1. For the tuners I have a plan to implement automatic tuning using a mechanism that applies equal force to 4 strings and has a clamp that clamps all 4 strings. You would move the toolhead and the linkage (“marionette”) to the center, lock them in place using centering jigs, undo the clamp, and then re-do the clamp, and that’ll be all.

          Same for the Z axis, the pieces you can see on the sides of the printer that are not doing anything, are for assembly and adjustment: you remove the bed, move the print head out of the way of the cross, raise the cross up and lock it in place using 3 pins, lock the googly eyes pulley in place using another pin, then you tension all the cables to equal tension. Eventually that will be as simple as undoing and re-doing a bolt or two.

          I’ll make a video some time about the alignment procedure, once i make the equal-tensioners.

    2. Agreed, it’s totally bonkers. What an awesome hack!

      I’m not convinced about the costs of surface plate refinishing and calibration versus linear rail replacement. It theory it’s easy to use the 3 plate method to ensure flatness, but practically speaking, proving flatness requires tools that most people don’t own, and measurement techniques and calculations that are non-trivial. On the other hand, even cheap linear rails are pretty darn good when mounted to a stiff flat surface, have a good lifespan when used and maintained correctly, and anyone can easily learn how to replace them. One potential advantage of this system is a reduction in metal. I’m not sure exactly where that is an advantage though, perhaps somewhere where 3D printing is needed in strong (electro)magnetic environments? Or where the mass of the printer is relevant (space perhaps?). In that regard, the string scales beautifully for larger printers in a way that rail does not, but that is offset by the mass of the plate which is determined by area…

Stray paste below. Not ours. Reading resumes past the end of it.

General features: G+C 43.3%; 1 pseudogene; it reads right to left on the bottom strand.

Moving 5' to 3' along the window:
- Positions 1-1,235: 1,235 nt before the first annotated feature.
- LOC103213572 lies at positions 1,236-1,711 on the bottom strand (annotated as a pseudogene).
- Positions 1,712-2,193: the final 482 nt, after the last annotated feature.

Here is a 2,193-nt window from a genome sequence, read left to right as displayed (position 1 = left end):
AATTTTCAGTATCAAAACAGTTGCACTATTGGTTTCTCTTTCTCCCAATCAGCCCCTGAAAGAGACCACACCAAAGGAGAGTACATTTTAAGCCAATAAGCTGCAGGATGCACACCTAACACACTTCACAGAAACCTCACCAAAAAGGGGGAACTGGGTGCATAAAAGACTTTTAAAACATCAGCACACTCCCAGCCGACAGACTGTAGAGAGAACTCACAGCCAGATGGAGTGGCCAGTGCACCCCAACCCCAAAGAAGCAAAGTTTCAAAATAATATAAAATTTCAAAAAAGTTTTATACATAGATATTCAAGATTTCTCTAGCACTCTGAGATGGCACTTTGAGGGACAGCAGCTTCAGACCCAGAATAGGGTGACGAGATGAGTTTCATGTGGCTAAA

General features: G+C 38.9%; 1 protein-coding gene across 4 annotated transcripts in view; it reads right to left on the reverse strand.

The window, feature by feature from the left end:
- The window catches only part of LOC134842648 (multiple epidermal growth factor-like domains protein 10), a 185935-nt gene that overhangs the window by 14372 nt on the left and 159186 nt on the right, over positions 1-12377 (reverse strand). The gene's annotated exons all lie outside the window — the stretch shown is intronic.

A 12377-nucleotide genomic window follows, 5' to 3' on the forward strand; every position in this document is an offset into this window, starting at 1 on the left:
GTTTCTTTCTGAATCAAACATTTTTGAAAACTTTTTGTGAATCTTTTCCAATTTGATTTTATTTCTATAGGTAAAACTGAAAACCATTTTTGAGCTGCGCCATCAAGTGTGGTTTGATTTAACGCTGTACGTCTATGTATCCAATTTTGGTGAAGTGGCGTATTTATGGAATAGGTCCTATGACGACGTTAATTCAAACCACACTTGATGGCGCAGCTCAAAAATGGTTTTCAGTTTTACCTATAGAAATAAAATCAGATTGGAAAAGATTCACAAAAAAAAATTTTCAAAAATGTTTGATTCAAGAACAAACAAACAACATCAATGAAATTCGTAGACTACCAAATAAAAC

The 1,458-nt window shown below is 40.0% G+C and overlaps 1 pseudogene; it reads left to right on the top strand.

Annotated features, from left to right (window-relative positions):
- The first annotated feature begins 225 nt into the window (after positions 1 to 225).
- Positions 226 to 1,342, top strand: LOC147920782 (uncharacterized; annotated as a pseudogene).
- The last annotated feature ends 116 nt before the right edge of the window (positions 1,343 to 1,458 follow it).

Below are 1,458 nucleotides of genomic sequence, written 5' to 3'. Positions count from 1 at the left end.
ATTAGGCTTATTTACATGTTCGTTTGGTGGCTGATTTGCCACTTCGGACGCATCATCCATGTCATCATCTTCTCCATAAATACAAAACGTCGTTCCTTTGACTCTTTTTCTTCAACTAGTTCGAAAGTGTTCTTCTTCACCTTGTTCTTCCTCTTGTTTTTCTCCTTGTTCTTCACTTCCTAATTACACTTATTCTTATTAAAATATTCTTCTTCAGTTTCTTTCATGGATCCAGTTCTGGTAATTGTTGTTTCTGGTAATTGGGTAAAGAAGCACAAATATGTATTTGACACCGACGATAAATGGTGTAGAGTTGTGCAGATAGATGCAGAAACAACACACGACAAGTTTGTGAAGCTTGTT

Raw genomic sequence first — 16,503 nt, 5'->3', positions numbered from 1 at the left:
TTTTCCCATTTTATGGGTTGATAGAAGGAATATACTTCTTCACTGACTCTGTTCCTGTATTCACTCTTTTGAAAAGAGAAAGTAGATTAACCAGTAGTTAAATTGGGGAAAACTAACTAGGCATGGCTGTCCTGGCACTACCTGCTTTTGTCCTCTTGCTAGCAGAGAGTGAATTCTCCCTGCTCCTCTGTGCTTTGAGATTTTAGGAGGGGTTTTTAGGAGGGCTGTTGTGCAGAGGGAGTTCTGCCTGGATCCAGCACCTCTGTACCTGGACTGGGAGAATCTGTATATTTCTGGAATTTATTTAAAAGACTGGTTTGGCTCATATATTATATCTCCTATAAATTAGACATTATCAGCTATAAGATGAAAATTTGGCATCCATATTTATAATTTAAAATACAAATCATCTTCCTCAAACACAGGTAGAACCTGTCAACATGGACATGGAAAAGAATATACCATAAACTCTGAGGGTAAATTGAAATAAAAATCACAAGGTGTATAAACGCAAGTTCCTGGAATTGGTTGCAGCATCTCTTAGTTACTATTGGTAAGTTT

The low angle of the strings here limit the upward pressure that the nozzle can place on the plate, and probably contributes to the chatter at higher speeds. That’s a non-trivial problem to solve. Increasing the angle (by making the print head taller) would help, but would likely exacerbate any non-linearities in the motion. Increasing the string tension would too, but would increase friction and wear throughout the system. I suspect that the strings will suffer from long-term creep, requiring them to be retensioned periodically. One of the low-stretch UHWMPE kite string variants is probably a good candidate to minimize that.

      At a 3D printing trade show this summer, someone demonstrated an upside-down FDM printer where the model was hung from the bed, much like a resin printer. I wonder if that might be a useful technique here. The angle of the strings could be minimized to almost zero, and gravity would keep the print head on the plate. An air bearing calibrated for the mass of the print head could reduce friction to a minimum and would likely eradicate chatter. I’m thinking that the chatter probably occurs when the leading edge of the print head experiences some friction or stiction, and the trailing edge drops from the plate.

      1. You really don’t need to prove flatness to any great extent for this, no professional level refinish would be required – the 3d print layer thicknesses are going to be probably more than one order of magnitude larger than the worst outcome you can possibly achieve when sensibly trying to flatten the plate, which in fairness i highly doubt you would ever have to do after construction as its upside down so hard grits won’t collect and get rubbed in to cause real wear (even less likely to be required if they do move to using an air bearing).